At a base level, Americans recognize this value of the 1st Amendment, which makes them quick to stand against alleged free speech violations. While this is a good instinct, it can lead us astray. In many of the “free speech” cases that dominate online discourse, the issue at hand has nothing to do with the 1st Amendment, the U.S. government, or censorship. Rather, they are about the actions of private actors, companies, and individuals. For one reason or another, media members have packaged these non-governmental issues alongside actual and alleged government censorship and sold it to their audiences as one big “attack on free speech.” This is harmful, as the distinction between a government silencing us and one group of people telling another to “shut the hell up” is as nuanced as it is important. The former is a violation of the 1st Amendment; the latter is not. By blurring the line between real government censorship and campus culture wars, both legacy and independent media have confused large portions of their audience, making it harder to determine actual censorship from the people’s right to tell someone to “get lost.”
This phenomenon recently manifested with Substackers Against Nazis, a letter calling on the company’s leadership to address the many Nazis writing on the platform. (I happily co-signed the letter.) Started by writer, the letter came under fire as “attempted censorship” and a “free speech violation.” In reality, it was neither of these things. It was not a petition for the U.S. Justice Department to censor Americans, but a condemnation of a private company that amplified Nazis while silencing sex workers. To claim Substackers Against Nazis, the de-monetization of Alex Jones’ YouTube channel, or criticism of Bari Weiss’s shoddy coverage of trans issues as “censorship” is to misunderstand — or, as some have done for their own gain, misrepresent — what free speech is. Free speech is not a Get Out Of Jail Free Card people can play whenever they want to escape criticism or force others to listen to their terrible ideas. It is a social contract between the people and the state, which bars the latter from penalizing the thoughts or expressions of the former. Free speech, in its true form, is a fantastic value, one I hope to enshrine in the radical democracy I aim to build. But it is not and has never been, a reason why college students must welcome race science lecturers or why a private company shouldn’t be criticized for profiting off Holocaust denial.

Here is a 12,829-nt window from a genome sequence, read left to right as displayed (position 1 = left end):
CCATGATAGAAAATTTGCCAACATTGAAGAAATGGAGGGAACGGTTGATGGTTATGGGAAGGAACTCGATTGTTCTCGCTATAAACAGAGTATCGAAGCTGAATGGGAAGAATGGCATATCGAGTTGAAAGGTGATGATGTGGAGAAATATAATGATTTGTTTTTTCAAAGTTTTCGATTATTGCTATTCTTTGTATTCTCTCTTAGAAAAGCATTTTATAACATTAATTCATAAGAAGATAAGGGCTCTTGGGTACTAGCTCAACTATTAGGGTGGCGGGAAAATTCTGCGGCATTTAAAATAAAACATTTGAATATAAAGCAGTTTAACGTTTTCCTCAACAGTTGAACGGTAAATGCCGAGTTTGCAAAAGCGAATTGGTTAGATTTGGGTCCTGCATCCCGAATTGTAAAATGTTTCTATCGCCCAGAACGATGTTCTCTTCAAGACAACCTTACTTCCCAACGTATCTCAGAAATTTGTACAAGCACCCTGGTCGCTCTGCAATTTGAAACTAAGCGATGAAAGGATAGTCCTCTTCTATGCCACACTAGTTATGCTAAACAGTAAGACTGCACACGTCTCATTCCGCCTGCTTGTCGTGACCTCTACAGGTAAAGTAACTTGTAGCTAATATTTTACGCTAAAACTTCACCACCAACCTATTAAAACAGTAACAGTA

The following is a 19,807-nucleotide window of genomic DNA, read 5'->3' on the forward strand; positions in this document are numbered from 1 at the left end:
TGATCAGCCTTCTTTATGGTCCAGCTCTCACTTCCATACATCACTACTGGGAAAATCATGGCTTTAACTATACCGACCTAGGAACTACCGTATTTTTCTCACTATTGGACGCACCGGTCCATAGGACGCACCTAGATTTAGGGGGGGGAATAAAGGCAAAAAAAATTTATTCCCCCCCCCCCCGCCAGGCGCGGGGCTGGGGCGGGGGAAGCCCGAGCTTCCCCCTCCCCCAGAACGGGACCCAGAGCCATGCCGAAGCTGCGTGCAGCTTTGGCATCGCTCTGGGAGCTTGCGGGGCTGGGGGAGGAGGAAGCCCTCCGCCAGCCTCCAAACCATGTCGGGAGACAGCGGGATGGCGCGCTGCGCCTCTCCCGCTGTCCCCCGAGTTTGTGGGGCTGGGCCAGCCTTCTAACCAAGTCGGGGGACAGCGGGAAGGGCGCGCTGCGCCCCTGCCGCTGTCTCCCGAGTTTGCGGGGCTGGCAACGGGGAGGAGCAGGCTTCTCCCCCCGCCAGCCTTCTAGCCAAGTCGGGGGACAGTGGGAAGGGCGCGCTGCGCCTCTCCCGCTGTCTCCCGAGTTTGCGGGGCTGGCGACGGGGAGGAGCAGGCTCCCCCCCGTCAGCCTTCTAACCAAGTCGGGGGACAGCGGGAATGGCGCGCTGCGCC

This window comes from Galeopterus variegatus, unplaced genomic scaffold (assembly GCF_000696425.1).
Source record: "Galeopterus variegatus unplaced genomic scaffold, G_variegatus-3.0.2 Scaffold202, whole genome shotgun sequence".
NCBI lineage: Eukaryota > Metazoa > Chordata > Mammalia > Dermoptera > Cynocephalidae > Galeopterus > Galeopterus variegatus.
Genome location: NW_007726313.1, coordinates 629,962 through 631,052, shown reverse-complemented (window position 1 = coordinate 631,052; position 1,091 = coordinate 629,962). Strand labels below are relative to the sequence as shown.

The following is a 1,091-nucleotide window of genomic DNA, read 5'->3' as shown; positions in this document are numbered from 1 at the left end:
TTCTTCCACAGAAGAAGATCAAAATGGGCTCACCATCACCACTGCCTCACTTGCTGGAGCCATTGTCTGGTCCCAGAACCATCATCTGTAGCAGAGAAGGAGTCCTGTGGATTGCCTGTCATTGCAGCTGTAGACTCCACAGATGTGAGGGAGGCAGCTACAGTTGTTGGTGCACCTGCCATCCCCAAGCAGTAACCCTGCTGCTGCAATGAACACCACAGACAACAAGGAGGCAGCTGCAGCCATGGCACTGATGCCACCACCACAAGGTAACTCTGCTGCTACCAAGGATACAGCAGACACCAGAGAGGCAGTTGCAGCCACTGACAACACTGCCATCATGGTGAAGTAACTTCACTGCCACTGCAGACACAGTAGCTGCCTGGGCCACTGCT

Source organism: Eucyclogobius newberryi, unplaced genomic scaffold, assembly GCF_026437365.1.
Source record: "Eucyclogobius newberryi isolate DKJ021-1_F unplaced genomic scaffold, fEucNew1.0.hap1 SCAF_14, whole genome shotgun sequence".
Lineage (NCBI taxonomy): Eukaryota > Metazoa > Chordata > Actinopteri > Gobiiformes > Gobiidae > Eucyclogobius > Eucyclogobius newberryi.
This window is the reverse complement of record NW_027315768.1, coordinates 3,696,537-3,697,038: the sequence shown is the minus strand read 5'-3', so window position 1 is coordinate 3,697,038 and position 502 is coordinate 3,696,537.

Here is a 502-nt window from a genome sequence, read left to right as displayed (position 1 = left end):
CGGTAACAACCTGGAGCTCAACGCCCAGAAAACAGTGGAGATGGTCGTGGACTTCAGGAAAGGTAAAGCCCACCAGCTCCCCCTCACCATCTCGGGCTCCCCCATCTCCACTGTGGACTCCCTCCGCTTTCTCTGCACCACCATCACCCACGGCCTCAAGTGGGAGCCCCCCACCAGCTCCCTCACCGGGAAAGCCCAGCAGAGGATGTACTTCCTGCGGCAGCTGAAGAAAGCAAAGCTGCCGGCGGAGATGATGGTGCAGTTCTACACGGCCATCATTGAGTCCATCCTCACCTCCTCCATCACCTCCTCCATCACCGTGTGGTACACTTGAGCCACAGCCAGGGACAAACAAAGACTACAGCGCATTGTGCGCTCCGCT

Free speech is great. But the pseudo-intellectualism that many media charlatans sell as “free speech” to increase their subscriber count is not. It’s unprincipled, a distraction, and it’s usually bullshit.
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What do you think about the ongoing debates about free speech? Share your thoughts in the comments.